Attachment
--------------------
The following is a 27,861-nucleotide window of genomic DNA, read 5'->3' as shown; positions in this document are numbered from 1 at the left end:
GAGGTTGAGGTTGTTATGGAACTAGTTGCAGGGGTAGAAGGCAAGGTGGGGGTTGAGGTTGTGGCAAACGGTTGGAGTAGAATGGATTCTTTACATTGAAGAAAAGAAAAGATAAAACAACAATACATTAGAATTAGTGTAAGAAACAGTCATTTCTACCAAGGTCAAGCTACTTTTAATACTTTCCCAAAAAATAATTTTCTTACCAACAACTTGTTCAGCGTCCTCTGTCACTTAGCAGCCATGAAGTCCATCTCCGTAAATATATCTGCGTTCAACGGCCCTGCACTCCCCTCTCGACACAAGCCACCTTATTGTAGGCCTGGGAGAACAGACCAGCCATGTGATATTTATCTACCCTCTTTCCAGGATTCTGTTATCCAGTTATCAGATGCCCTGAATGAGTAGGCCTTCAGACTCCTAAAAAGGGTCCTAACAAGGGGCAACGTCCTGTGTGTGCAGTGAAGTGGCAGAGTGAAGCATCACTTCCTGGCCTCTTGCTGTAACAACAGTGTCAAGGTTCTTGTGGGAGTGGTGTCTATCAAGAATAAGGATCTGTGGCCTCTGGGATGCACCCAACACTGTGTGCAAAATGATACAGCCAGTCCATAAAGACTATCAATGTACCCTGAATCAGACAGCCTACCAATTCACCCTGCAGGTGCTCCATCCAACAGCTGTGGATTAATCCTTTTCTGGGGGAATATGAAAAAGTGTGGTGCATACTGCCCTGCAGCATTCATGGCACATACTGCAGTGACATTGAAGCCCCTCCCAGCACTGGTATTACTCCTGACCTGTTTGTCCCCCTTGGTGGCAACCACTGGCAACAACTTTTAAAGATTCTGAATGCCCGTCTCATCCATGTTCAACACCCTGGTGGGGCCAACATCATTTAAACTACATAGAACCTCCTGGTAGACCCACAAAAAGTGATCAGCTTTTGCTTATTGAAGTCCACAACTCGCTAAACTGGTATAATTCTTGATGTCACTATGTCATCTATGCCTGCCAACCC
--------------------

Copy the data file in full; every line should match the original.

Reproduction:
The following is a 27,861-nucleotide window of genomic DNA, read 5'->3' as shown; positions in this document are numbered from 1 at the left end:
GAGGTTGAGGTTGTTATGGAACTAGTTGCAGGGGTAGAAGGCAAGGTGGGGGTTGAGGTTGTGGCAAACGGTTGGAGTAGAATGGATTCTTTACATTGAAGAAAAGAAAAGATAAAACAACAATACATTAGAATTAGTGTAAGAAACAGTCATTTCTACCAAGGTCAAGCTACTTTTAATACTTTCCCAAAAAATAATTTTCTTACCAACAACTTGTTCAGCGTCCTCTGTCACTTAGCAGCCATGAAGTCCATCTCCGTAAATATATCTGCGTTCAACGGCCCTGCACTCCCCTCTCGACACAAGCCACCTTATTGTAGGCCTGGGAGAACAGACCAGCCATGTGATATTTATCTACCCTCTTTCCAGGATTCTGTTATCCAGTTATCAGATGCCCTGAATGAGTAGGCCTTCAGACTCCTAAAAAGGGTCCTAACAAGGGGCAACGTCCTGTGTGTGCAGTGAAGTGGCAGAGTGAAGCATCACTTCCTGGCCTCTTGCTGTAACAACAGTGTCAAGGTTCTTGTGGGAGTGGTGTCTATCAAGAATAAGGATCTGTGGCCTCTGGGATGCACCCAACACTGTGTGCAAAATGATACAGCCAGTCCATAAAGACTATCAATGTACCCTGAATCAGACAGCCTACCAATTCACCCTGCAGGTGCTCCATCCAACAGCTGTGGATTAATCCTTTTCTGGGGGAATATGAAAAAGTGTGGTGCATACTGCCCTGCAGCATTCATGGCACATACTGCAGTGACATTGAAGCCCCTCCCAGCACTGGTATTACTCCTGACCTGTTTGTCCCCCTTGGTGGCAACCACTGGCAACAACTTTTAAAGATTCTGAATGCCCGTCTCATCCATGTTCAACACCCTGGTGGGGCCAACATCATTTAAACTACATAGAACCTCCTGGTAGACCCACAAAAAGTGATCAGCTTTTGCTTATTGAAGTCCACAACTCGCTAAACTGGTATAATTCTTGATGTCACTATGTCATCTATGCCTGCCAACCC